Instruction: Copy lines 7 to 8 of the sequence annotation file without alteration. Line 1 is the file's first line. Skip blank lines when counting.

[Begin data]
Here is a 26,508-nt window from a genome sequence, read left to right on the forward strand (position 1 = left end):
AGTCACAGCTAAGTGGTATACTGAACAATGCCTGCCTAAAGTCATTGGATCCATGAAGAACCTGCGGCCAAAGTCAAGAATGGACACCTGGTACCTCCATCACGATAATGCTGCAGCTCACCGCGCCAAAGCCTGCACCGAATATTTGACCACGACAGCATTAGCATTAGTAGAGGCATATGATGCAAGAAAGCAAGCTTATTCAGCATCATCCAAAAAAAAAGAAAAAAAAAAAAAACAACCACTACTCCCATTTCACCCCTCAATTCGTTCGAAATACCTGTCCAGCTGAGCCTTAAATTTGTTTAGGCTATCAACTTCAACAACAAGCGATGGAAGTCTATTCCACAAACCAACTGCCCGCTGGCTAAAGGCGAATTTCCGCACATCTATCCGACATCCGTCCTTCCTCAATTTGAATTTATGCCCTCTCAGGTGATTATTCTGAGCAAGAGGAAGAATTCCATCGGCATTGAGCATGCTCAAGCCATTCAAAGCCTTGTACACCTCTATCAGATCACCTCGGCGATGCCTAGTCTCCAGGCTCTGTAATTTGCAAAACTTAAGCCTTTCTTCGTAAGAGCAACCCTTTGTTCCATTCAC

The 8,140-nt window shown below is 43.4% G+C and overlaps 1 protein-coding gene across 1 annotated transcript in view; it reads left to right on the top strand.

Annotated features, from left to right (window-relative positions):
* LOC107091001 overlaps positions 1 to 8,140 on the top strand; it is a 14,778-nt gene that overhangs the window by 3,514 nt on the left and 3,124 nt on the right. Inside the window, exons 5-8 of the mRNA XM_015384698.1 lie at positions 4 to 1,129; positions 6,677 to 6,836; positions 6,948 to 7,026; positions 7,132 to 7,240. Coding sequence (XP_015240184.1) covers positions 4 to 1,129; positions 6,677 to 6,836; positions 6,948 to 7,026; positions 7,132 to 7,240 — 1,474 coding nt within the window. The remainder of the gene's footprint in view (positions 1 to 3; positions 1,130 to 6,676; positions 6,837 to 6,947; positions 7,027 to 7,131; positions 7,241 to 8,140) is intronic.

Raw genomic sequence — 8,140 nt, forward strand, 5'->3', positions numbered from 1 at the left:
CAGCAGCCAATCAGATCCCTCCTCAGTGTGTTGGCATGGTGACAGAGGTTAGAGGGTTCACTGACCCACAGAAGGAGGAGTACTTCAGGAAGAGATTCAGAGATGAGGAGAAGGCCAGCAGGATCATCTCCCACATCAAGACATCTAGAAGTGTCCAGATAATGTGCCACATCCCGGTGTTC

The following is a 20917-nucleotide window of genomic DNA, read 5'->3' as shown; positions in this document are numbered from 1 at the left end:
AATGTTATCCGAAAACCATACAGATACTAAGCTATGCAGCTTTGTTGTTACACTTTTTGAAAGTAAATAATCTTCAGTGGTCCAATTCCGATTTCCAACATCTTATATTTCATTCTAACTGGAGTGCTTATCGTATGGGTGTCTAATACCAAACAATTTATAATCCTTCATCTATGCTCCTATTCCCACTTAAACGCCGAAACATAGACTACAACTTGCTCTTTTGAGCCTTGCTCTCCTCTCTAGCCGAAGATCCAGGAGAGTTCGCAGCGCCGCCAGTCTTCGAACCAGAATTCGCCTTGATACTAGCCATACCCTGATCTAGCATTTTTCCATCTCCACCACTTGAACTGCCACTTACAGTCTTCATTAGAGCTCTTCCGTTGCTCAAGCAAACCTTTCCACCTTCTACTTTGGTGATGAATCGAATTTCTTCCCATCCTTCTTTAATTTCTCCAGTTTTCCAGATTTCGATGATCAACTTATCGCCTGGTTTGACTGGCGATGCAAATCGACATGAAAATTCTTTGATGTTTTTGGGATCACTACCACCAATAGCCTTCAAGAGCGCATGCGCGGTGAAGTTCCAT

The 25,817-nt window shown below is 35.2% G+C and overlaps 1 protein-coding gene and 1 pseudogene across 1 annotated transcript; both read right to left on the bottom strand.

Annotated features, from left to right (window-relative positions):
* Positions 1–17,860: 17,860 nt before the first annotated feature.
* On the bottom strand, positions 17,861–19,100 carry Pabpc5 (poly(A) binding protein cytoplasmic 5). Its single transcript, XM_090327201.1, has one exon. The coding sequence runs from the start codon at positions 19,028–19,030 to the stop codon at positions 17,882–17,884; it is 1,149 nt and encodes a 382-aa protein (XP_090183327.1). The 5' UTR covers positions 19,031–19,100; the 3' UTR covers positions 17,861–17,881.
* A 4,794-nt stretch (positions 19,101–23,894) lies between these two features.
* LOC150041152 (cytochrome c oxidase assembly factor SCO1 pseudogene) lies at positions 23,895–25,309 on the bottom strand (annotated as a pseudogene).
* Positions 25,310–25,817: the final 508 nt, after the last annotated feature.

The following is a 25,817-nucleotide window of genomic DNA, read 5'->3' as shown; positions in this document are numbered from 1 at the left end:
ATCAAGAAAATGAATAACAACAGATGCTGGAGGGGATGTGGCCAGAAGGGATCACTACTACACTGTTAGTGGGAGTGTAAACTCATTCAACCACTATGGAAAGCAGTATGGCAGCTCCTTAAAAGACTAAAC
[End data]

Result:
CAGCAGCCAATCAGATCCCTCCTCAGTGTGTTGGCATGGTGACAGAGGTTAGAGGGTTCACTGACCCACAGAAGGAGGAGTACTTCAGGAAGAGATTCAGAGATGAGGAGAAGGCCAGCAGGATCATCTCCCACATCAAGACATCTAGAAGTGTCCAGATAATGTGCCACATCCCGGTGTTC

The following is a 20917-nucleotide window of genomic DNA, read 5'->3' as shown; positions in this document are numbered from 1 at the left end: